Bag Up, Dallas

wholeby Steven Doyle

While scratching your head over the new Dallas grocery bag ordinance, we see zero changes for Whole Foods shoppers.  Their paper bags meet environmental criteria so there’s no charge for them. Whole Foods hasn’t used plastic bags at checkstands in five years, and has been giving rebates of ten cents for every one of their “Better Bags” or another multi-use recyclable bag, and five cents if you bring a plastic bag or a single-use or a paper bag at their checkout.

The law requires Dallas retailers to charge shoppers 5 cents for most single-use carryout bags, whether paper or plastic. The Dallas ordinance includes several exemptions, such as dry cleaning bags and most restaurant takeout bags. The law also requires that a reusable bag say on its exterior that it can be reused or recycled, and pass the test of being able to use the bag one hundred times.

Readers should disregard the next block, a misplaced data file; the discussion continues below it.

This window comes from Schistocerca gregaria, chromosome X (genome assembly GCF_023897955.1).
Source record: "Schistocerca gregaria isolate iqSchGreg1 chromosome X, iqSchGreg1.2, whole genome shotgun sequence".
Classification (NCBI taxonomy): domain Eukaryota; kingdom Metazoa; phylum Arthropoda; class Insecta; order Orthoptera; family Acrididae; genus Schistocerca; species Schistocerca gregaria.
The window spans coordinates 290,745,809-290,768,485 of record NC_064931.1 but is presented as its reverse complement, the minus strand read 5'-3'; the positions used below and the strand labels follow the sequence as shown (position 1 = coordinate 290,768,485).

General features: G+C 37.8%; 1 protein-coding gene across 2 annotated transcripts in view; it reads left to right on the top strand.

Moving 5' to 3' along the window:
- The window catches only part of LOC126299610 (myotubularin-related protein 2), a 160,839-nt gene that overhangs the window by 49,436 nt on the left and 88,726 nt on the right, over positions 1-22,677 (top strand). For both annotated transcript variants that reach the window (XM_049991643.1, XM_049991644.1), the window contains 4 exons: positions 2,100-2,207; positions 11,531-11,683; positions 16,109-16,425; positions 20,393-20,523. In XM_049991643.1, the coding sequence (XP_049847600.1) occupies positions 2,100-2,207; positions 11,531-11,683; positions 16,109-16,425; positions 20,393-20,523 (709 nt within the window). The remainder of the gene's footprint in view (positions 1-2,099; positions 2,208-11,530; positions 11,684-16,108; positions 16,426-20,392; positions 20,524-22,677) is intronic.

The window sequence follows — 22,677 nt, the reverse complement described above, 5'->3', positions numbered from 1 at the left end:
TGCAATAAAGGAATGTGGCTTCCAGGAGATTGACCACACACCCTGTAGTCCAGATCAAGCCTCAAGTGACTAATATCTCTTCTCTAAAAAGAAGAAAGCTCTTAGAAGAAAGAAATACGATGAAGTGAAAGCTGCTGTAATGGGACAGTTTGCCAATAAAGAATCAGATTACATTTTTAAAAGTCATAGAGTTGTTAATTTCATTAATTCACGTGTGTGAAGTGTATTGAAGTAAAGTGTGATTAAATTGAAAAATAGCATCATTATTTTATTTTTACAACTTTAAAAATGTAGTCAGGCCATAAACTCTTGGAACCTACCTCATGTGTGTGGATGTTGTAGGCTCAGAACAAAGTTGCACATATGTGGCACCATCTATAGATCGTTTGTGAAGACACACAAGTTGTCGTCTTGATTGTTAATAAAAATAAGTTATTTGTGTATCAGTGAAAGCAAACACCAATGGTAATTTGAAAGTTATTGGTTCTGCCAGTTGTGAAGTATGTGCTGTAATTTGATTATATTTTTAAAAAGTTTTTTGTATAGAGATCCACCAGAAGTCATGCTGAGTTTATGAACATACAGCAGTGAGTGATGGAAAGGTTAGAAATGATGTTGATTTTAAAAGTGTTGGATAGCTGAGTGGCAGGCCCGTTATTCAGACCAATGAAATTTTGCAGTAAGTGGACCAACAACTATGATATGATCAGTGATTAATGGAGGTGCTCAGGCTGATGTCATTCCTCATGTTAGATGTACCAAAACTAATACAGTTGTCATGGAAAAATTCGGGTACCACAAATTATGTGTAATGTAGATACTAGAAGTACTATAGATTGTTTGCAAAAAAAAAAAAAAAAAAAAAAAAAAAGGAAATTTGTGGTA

Retailers must print their business names and the bag’s thickness on single-use bags. The ordinance also requires single-use bags to be thicker than those used by the larger retail operations and chains. The higher thickness standard is intended to reduce the need for double bagging.

A moving force in the bag ordinance is Dallas councilman Dwayne Caraway who said at a recent conference, “This ordinance will protect our environment and our economy.” This may be true, and Dallas has already geared up to meet the demands of the local ordinance. For those failing to comply, a $500 per day fine may be levied. Strict enforcement is not eminent, as officials are giving retailers a chance to stock up and comply.

 

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